By Diana Diamond
Free speech – Zuckerberg’s version and mineUploaded: Oct 19, 2019
Palo Alto resident Mark Zuckerberg, Facebook’s chief executive, decided to speak out for free speech last Thursday at a talk at Georgetown University. Unfortunately, it was his laissez-faire version of free speech: Facebook will assume little or no responsibility for what is posted on its precious pages. The American people should be the arbiter of the truths or falsehoods on what they read on his site.
Now I’ve been a strong advocate of free speech for years, and working as a journalist has reinforced my zeal for protecting free speech. I have never wanted the principle fettered or diminished in our society. I believe our governments – locally and nationally – should be as open as possible, as should public corporations.
But I do draw a big red line at allowing blatant political falsehoods that directly slam an opponent with fabrications and untruths. Even more important, I don’t want ANY foreign intrusion via social media into our elections – be those intrusions from Russia, China, Ukraine or wherever.
And that’s the important part of why, to me, Zuckerberg’s defense of totally unfettered free speech was so wrong. There are times, and these are the times, when false statements should be kicked off the Internet.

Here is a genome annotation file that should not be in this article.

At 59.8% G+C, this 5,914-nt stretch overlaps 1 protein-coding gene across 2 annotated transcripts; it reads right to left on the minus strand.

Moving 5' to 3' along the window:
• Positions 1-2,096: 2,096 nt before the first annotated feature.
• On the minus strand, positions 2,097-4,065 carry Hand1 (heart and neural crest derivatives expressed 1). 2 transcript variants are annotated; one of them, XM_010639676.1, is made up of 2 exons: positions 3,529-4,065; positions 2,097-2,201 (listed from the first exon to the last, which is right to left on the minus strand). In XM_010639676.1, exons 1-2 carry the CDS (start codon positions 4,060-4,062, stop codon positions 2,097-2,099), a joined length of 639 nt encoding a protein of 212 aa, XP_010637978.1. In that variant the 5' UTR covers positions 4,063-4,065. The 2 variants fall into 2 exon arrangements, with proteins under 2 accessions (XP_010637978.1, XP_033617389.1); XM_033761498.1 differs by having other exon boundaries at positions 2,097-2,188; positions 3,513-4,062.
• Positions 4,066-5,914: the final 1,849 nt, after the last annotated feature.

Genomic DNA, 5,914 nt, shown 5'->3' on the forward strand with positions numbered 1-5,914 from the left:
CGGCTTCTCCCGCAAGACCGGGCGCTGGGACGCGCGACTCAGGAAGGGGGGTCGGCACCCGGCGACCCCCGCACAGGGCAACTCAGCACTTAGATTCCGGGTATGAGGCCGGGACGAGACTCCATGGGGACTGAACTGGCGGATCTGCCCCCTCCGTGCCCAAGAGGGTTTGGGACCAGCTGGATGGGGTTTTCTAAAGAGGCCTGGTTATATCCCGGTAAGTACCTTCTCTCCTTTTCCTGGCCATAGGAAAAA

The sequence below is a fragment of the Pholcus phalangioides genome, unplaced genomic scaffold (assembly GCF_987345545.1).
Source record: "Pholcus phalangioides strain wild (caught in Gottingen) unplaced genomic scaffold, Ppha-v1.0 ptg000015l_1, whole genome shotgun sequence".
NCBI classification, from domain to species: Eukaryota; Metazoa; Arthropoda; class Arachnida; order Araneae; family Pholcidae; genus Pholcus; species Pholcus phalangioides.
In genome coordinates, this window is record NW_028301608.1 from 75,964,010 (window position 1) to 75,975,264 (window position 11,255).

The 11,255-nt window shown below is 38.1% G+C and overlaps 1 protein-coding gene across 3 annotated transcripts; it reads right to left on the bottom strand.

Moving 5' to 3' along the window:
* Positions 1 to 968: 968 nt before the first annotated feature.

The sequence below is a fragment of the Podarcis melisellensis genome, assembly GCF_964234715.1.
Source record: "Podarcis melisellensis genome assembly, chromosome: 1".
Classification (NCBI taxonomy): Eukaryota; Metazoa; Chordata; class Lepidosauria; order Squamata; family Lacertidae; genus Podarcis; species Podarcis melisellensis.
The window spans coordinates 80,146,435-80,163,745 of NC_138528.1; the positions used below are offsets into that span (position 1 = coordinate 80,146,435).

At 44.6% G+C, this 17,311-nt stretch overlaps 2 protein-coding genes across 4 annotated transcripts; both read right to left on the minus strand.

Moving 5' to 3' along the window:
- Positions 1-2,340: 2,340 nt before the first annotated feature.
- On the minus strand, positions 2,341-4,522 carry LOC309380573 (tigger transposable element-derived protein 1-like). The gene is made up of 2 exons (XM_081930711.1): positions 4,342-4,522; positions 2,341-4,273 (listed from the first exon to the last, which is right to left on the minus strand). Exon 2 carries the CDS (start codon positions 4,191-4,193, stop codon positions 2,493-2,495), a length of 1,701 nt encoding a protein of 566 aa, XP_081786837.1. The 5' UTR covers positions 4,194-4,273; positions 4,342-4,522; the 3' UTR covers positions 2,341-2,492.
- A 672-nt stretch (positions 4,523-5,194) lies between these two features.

I read a lot of news daily, and I view social media daily, but I am not sophisticated enough to know what I just saw could be a Russian incursion into a political campaign or Chinese one. I don’t know who is paying for the ads that intentionally and erroneously criticize a candidate, be it Trump, Biden, Buttigieg, Warren, Sanders or Joe Blow.
There are historical constitutional precedents for limiting free speech. Justice Oliver Holmes in Schenck v. United States in 1919 said, “The most stringent protection of free speech would not protect a man in falsely shouting fire in a theater and causing a panic.”
In contrast to Zuckerberg’s stance, many major broadcasting stations, including cable networks CNN, MSNBC and NBCU, decline to broadcast ads that they feel contain falsehoods and violate their standards. Airwaves do not allow pornographic material; some inflammatory words are bleeped, hate speech and violent content are carefully reviewed and oftentimes removed. Some programs never get to air.
Newspapers have similar standards. An editor chooses what is to be printed, usually according to common journalistic standards of decency and honesty.
Zuckerberg tried to use the Constitution as a shield for his position to let everyone post what they want, and then each of us can decide what’s right. We should be confronted with ideas that challenge us, he said. He added that his company would not moderate politicians’ speech or fact-check their ads because these statements, right or wrong, were newsworthy.
Is he masquerading for free speech while actually thinking of profits? Just asking…well, perhaps.
I think it’s time for Mr. Zuckerberg to realize he is not just the CEO of a multi-billion-dollar company ($55.8 billion in annual revenue according to The New York Times) and that he cannot do whatever he wants to make more money. He is also a publisher, and in that role conveys news and events of the world to the world. Publishing has its own responsibilities for caring what goes into print, on air, and on the Internet, and Zuckerberg should acknowledge and follow them.